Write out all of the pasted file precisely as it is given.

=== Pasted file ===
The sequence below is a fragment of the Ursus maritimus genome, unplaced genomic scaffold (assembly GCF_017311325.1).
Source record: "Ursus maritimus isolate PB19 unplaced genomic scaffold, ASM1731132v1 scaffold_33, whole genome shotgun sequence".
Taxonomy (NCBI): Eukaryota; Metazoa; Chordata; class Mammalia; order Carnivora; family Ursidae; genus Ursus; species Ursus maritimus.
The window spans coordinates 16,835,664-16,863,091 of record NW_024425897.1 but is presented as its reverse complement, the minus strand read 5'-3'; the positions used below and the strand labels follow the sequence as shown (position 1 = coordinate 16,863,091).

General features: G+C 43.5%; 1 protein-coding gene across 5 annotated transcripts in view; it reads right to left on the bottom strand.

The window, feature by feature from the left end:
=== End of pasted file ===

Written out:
The sequence below is a fragment of the Ursus maritimus genome, unplaced genomic scaffold (assembly GCF_017311325.1).
Source record: "Ursus maritimus isolate PB19 unplaced genomic scaffold, ASM1731132v1 scaffold_33, whole genome shotgun sequence".
Taxonomy (NCBI): Eukaryota; Metazoa; Chordata; class Mammalia; order Carnivora; family Ursidae; genus Ursus; species Ursus maritimus.
The window spans coordinates 16,835,664-16,863,091 of record NW_024425897.1 but is presented as its reverse complement, the minus strand read 5'-3'; the positions used below and the strand labels follow the sequence as shown (position 1 = coordinate 16,863,091).

General features: G+C 43.5%; 1 protein-coding gene across 5 annotated transcripts in view; it reads right to left on the bottom strand.

The window, feature by feature from the left end: